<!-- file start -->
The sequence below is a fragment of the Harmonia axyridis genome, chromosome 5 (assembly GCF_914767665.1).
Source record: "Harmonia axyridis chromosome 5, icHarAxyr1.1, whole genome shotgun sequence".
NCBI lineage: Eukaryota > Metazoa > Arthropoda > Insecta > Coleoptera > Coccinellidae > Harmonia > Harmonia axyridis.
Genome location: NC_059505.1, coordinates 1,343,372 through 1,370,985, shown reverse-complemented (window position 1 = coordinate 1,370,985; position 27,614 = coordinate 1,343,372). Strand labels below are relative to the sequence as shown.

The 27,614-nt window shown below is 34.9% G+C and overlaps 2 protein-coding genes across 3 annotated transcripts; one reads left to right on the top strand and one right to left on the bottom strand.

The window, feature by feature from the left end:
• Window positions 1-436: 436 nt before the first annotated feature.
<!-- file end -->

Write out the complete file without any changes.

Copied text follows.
The sequence below is a fragment of the Harmonia axyridis genome, chromosome 5 (assembly GCF_914767665.1).
Source record: "Harmonia axyridis chromosome 5, icHarAxyr1.1, whole genome shotgun sequence".
NCBI lineage: Eukaryota > Metazoa > Arthropoda > Insecta > Coleoptera > Coccinellidae > Harmonia > Harmonia axyridis.
Genome location: NC_059505.1, coordinates 1,343,372 through 1,370,985, shown reverse-complemented (window position 1 = coordinate 1,370,985; position 27,614 = coordinate 1,343,372). Strand labels below are relative to the sequence as shown.

The 27,614-nt window shown below is 34.9% G+C and overlaps 2 protein-coding genes across 3 annotated transcripts; one reads left to right on the top strand and one right to left on the bottom strand.

The window, feature by feature from the left end:
• Window positions 1-436: 436 nt before the first annotated feature.